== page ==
By Bart Schaneman, John Schroyer and Omar Sacirbey
Netflix develops marijuana strains to promote its shows, Tennessee plans to study the impact of medical cannabis, and Israeli and Canadian firms partner to do business in the United States.
Here’s a closer look at some notable developments in the marijuana industry over the past week.
A matter of taste
A California medical marijuana dispensary’s move to team up with Netflix to develop 12 strains of cannabis is the type of strategy other MJ companies might want to pursue.
“As long as it’s done tastefully, there’s a phenomenal opportunity for retailers to have a short run on selling whatever product is part of the promotion,” Denver-based cannabis consultant Ean Seeb said.
A similar partnership between a marijuana company and a movie several years ago had mixed results.
In 2014, filmmaker Kevin Smith’s film “Tusk” joined with Los Angeles MMJ dispensary Buds & Roses to sell two strains named for the movie.
While “Tusk” wasn’t a hit, the dispensary benefited from the press and in-store visits from Smith, Seeb pointed out.
However, he added, depending on a show’s theme, such a pairing could bring negative publicity to a marijuana business.
“There is the potential harm with associating yourself with something that may not be furthering the industry in the best fashion,” Seeb said.
Netflix has been in the media spotlight lately – so even if the shows with the marijuana tie-in aren’t successful, the partnership will likely be fruitful for Alternative Health, he said.
“If you couple the press (Netflix is) able to attract along with something that is kind of the belle of the ball right now – cannabis,” Seeb added, “… it should be a boon on business for all organizations involved.”
Are you serious, Tennessee?
Tennessee lawmakers have taken a hesitant step toward legalizing medical marijuana by forming a special committee to “study the potential impacts” of such a move.
While MJ industry observers could be tempted to write this off as a delay tactic by politicians not eager to take up a still-controversial subject, there are signs the committee’s recommendations could be taken seriously.
For instance, House Speaker and gubernatorial candidate Beth Harwell has said her views on MMJ have evolved since her sister used it in place of opioids to treat pain from a broken back.”
And the two Republicans leading the committee – Sen. Steve Dickerson and Rep. Jeremy Faison – co-sponsored an MMJ legalization bill earlier this year that would have allowed for 50 cultivation operations statewide. Each grow site would have been permitted up to three dispensaries apiece for a maximum of 150 MMJ storefronts.
That’s a decent-sized MMJ program and industry for a state with a population of almost 7 million.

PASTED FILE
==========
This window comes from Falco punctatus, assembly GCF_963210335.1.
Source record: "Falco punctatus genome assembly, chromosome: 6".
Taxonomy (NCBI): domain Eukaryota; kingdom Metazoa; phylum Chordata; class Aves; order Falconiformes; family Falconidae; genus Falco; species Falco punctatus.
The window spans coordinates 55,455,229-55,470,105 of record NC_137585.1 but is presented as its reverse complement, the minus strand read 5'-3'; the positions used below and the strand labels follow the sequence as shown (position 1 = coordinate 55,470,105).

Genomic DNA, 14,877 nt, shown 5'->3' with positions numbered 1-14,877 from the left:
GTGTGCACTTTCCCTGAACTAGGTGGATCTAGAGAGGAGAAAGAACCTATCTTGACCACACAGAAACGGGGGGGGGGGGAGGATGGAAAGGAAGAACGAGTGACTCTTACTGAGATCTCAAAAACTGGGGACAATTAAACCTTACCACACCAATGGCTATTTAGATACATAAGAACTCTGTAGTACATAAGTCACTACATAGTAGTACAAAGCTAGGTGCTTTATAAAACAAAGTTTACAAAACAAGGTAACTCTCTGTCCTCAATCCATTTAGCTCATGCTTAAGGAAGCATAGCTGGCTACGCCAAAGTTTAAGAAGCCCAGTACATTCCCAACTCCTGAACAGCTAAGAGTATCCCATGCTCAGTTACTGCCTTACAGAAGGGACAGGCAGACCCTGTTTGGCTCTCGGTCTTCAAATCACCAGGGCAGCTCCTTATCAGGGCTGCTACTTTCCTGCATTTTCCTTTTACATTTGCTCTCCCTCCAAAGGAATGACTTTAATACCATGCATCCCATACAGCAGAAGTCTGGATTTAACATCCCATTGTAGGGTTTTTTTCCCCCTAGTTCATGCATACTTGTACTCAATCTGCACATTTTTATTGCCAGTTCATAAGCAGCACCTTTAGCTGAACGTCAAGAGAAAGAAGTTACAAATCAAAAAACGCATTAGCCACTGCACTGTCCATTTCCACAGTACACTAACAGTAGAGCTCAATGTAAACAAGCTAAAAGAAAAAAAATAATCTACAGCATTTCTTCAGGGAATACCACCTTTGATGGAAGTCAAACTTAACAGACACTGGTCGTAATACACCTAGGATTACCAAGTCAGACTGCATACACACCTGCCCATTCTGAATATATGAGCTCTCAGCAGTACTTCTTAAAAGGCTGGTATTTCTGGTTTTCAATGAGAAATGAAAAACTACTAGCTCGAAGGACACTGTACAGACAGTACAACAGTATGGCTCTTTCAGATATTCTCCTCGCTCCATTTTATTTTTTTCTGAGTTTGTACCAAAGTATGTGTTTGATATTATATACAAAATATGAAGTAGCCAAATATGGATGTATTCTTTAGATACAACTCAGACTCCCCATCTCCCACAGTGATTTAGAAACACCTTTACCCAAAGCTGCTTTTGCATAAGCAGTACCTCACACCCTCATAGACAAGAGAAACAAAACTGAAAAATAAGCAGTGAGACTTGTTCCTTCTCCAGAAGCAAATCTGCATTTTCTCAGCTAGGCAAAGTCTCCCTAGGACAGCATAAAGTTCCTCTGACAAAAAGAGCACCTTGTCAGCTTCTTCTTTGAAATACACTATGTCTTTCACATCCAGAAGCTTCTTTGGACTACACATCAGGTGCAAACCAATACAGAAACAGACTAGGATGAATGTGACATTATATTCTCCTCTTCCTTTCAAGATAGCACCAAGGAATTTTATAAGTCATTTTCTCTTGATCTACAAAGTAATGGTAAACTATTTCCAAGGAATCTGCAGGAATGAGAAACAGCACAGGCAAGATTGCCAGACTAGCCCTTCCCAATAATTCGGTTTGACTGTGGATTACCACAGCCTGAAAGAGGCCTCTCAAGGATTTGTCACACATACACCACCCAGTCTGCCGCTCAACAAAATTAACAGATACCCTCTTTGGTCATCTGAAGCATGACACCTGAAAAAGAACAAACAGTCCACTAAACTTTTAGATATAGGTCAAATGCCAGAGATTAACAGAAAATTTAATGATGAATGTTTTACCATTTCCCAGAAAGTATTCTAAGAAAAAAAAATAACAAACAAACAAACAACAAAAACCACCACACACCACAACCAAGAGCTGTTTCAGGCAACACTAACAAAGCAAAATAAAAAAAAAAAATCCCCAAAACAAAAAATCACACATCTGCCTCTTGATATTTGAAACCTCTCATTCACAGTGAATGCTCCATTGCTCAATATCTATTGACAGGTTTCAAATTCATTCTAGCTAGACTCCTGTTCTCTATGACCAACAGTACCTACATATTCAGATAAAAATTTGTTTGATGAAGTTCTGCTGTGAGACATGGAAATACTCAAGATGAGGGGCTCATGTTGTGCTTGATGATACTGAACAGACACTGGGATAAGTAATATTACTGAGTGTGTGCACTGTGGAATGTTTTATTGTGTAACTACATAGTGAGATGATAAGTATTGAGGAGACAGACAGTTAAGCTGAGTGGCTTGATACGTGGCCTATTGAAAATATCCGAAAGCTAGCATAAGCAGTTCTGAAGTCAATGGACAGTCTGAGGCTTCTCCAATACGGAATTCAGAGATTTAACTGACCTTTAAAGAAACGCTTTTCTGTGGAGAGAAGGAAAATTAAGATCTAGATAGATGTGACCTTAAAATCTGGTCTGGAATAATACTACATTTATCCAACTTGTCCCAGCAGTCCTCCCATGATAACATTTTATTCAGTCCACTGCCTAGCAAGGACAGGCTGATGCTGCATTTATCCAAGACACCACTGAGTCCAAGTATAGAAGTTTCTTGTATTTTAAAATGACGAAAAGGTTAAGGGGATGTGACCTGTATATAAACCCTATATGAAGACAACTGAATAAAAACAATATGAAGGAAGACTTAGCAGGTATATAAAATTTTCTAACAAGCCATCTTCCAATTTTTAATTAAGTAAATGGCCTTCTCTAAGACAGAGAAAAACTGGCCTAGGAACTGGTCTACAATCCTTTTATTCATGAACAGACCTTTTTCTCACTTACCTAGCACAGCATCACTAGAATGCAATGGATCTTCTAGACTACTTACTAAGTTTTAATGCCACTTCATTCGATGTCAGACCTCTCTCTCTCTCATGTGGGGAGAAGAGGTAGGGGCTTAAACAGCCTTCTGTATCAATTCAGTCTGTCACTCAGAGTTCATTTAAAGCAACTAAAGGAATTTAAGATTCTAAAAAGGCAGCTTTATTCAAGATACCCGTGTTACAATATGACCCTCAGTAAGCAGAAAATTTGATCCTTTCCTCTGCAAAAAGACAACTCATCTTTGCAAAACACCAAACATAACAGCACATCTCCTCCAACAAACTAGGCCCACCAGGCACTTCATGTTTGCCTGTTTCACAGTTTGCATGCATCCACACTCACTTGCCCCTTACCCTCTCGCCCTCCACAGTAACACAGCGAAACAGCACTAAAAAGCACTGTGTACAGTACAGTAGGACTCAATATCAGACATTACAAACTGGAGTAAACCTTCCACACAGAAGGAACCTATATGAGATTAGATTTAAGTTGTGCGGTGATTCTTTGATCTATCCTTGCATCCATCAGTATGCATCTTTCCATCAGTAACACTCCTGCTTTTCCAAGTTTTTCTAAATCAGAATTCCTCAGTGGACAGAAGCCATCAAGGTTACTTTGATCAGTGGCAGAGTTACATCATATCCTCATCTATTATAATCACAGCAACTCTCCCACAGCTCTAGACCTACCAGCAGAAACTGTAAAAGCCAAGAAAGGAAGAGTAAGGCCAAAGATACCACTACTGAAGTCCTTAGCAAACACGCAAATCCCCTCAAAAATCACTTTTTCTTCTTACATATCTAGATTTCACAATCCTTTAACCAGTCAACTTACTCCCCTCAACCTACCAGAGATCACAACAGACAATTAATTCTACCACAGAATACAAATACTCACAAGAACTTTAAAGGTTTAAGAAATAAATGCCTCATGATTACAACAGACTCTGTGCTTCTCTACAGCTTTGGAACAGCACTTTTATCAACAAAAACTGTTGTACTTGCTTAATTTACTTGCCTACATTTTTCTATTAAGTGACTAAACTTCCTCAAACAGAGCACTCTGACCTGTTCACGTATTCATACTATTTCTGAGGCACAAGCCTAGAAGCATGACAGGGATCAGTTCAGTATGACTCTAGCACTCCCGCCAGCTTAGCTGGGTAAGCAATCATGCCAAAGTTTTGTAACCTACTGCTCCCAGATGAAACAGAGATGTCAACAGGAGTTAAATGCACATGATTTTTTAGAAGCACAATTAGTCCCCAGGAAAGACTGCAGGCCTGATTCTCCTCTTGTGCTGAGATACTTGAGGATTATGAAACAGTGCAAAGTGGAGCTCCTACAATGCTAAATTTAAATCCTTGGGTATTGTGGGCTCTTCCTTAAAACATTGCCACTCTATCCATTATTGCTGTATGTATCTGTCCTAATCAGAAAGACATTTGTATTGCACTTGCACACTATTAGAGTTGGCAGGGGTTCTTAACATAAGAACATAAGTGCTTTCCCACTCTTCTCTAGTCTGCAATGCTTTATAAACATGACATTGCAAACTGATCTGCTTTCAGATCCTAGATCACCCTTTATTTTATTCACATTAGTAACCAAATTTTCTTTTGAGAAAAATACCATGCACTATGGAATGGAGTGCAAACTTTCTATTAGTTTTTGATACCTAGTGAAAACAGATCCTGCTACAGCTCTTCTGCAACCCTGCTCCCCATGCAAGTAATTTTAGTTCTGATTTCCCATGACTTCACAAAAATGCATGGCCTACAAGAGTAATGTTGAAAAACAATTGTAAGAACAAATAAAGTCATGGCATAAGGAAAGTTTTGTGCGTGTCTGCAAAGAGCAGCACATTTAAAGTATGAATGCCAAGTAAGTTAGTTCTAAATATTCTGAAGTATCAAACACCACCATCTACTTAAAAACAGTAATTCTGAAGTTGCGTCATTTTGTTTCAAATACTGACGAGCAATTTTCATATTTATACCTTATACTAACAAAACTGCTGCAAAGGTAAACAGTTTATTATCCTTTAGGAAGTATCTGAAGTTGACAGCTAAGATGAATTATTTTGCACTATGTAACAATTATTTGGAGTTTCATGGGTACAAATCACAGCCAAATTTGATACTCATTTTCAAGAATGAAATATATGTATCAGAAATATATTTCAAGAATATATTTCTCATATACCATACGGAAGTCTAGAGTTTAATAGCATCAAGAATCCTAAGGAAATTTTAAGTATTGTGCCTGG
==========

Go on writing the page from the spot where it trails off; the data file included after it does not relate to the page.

The question is whether Dickerson and Faison can sway enough of their Republican colleagues to support a legalization bill, since they weren’t able to do so this year.
There’s also the fact that Tennessee lawmakers will get to observe how neighboring Arkansas – a new entrant to the MMJ state club – rolls out its MMJ program.
If Arkansas – which has similar political leanings and demographics to Tennessee – has little to no hiccups, that could influence the Volunteer State to move forward the way Dickerson and Faison want.
Or, if MMJ opponents in Tennessee win out, the legislature could simply put off legalizing MMJ for another year.
The U.S. marijuana industry became more international this week when Canadian Bioceutical Corp., a canna-centric business services firm, teamed up with an Israeli cultivation business to launch and run production sites in Arizona, Nevada, Massachusetts and Maine.
Such alliances are likely to become more commonplace.
“The U.S. market is the biggest legal market in the world right now,” said Hadley Ford, managing partner of iAnthus Capital, a New York-based cannabis-centric holding company that trades publicly in Canada.
“So if you’re an entrepreneur that has a technology that can be used in cannabis, or if you’re a cannabis entrepreneur in another country like Uruguay, Canada or Israel, it doesn’t go unnoticed that a market of this size is moving to full legalization.”
There are daunting complications to doing business with U.S. companies – federal cannabis prohibition and the inability to export or ship products across state lines, for example – but such entanglements are well worth the hassle if it means making inroads in the American cannabis market, Ford said.
“Entrepreneurs are pretty clever people, and they’re going to find a way to get a foothold, whether in management contracts, equipment, know-how, expertise, capital,” said Ford, who expects to “a lot of” foreign entrepreneurs to try to break into the U.S. market.
Ford also believes Israel will be behind a significant amount of foreign activity in the United States.
Israel recently approved the export of medical marijuana. The country also is considered a pioneer in MMJ research, and Ford said a growing number of “orphan drug pharma companies there that are developing stuff.”
“I think you’ll see (more partnerships) through time,” Ford added.
Bart Schaneman can be reached at [email protected]
John Schroyer can be reached at [email protected]
Omar Sacirbey can be reached at [email protected]